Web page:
Federal whistleblowers often go to members of Congress to report waste, fraud and abuse at their agencies. But that means congressional staff need to be on top of their game to make sure that they don’t expose those whistleblowers to negative repercussions, according to a May 7 Government Accountability Office report.
“Federal whistleblowers — employees who report violations of law, agency mismanagement or ethical violations — help to safeguard the federal government against waste, fraud and abuse,” the report said.
“Whistleblowers can report to various entities, including the Congress. While these reports are a key source of information for federal oversight, whistleblowers can risk reprisal. Therefore, it is important to appropriately handle whistleblowers' information and identity.”
The report outlines four points in the whistleblower reporting process where congressional staff should be considering ways to encourage communication with employees who call out waste, fraud and abuse while keeping those feds safe.
At the intake point, when feds first reach out to report a problem, congressional staff should have a written process for maintaining security, develop a secure tracking system to keep on top of cases, build a rapport with the whistleblower to establish expectations and processes, and ask questions to fully understand the disclosure, according to the report.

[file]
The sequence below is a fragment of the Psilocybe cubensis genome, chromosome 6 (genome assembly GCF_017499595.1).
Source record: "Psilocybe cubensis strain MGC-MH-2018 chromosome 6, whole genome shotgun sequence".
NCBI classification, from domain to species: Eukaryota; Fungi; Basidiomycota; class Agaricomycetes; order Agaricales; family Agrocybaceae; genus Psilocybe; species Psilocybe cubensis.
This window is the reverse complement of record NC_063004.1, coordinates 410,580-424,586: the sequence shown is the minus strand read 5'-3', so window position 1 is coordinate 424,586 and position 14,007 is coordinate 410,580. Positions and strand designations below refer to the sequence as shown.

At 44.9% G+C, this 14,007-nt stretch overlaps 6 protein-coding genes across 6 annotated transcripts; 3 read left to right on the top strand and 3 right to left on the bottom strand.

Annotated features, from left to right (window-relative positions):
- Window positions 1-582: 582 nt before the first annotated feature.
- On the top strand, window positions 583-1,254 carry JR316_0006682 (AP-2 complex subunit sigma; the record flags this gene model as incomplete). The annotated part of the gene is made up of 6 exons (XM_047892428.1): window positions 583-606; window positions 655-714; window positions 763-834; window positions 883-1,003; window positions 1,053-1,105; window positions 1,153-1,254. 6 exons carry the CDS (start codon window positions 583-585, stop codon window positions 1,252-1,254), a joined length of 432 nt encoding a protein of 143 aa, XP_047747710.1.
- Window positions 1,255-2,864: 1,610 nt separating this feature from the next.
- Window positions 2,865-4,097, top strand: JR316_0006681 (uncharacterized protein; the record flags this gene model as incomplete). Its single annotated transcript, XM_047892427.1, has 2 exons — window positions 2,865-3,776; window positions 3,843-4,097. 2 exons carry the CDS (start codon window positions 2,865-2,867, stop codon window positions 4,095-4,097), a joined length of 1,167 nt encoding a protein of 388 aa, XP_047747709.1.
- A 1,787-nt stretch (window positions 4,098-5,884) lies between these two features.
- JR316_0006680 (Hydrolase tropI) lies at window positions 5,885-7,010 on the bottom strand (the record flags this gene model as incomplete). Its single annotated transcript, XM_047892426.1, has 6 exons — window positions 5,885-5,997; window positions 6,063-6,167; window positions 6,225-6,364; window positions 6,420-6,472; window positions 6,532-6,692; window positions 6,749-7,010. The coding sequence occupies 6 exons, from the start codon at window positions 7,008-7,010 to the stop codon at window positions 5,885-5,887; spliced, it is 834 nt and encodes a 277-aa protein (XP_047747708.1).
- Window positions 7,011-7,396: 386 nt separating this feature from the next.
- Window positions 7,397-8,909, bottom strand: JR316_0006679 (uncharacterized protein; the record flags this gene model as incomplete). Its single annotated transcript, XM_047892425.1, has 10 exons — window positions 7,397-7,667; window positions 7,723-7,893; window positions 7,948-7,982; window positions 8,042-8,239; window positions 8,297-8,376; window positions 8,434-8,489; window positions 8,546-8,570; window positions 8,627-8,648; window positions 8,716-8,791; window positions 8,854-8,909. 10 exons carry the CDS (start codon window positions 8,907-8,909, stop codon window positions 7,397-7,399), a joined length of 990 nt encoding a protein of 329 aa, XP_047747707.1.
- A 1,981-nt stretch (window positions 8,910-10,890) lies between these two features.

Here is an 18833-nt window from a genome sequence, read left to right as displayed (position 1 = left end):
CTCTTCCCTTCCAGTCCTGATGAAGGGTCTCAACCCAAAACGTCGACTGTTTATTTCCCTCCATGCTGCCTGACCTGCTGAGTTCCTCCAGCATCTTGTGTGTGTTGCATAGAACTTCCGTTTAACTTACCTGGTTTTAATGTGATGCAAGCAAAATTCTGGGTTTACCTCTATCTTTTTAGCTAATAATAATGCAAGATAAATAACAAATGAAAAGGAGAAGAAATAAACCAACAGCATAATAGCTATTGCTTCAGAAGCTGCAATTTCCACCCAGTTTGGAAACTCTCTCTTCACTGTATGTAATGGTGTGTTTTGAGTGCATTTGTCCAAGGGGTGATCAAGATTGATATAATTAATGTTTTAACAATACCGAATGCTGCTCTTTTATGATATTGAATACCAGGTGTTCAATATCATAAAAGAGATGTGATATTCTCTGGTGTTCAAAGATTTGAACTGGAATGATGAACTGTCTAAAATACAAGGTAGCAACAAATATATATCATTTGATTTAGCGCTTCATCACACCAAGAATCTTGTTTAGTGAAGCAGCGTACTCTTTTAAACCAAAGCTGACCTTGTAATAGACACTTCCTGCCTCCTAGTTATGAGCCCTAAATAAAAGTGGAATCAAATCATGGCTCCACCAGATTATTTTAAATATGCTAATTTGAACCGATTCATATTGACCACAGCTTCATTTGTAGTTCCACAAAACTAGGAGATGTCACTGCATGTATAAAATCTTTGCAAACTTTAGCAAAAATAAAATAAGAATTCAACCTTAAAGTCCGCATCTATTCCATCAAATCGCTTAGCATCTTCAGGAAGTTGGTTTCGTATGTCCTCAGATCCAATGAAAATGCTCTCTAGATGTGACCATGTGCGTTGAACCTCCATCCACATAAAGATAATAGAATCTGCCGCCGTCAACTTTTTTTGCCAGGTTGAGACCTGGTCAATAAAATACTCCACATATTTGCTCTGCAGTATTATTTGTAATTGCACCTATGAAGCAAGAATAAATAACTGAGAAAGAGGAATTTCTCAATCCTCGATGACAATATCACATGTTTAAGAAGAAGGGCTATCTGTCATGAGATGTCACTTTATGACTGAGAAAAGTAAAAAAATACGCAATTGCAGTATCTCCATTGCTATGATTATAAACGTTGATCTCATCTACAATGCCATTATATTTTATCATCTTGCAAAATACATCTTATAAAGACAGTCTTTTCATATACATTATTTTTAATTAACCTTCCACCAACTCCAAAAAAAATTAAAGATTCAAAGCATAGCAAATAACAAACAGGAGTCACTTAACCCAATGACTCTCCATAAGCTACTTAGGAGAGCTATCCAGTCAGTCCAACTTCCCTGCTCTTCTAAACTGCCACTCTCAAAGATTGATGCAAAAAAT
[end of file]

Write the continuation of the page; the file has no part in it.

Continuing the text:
After intake, the office should have established priorities that help make decisions on what actions will be taken after a disclosure has been made and communicate those priorities to the whistleblower.
Then offices can refer the disclosure to an agency oversight office or congressional body, and the GAO report said that offices should have a tip sheet with common places to refer a disclosure and a system for documenting exactly where each disclosure was sent. Staff should also communicate referral options and ask permission from the whistleblower before sharing any personal information.
Finally, GAO recommended that offices have documented expectations for follow-up communication and relay those expectations to the whistleblower. The office should also have a plan for evaluating lessons learned from the whistleblower process.
“There are a range of resources and training available to congressional staff on working with whistleblowers. Internal resources include oversight training and legal advice on specific inquiries related to whistleblowing when requested,” the report said.
“Committees or staff may also create training on whistleblowers and provide on-the-job training to their staff. Lastly, external organizations provide training to congressional staff on congressional oversight and working with whistleblowers.”
It is a prohibited practice to fire or otherwise retaliate against an employee that has made a protected disclosure to a member of Congress or other federal body under whistleblower protections.
But whistleblower retaliations do still occur, and the Merit Systems Protection Board currently lacks the members to stay questionable personnel actions pending review.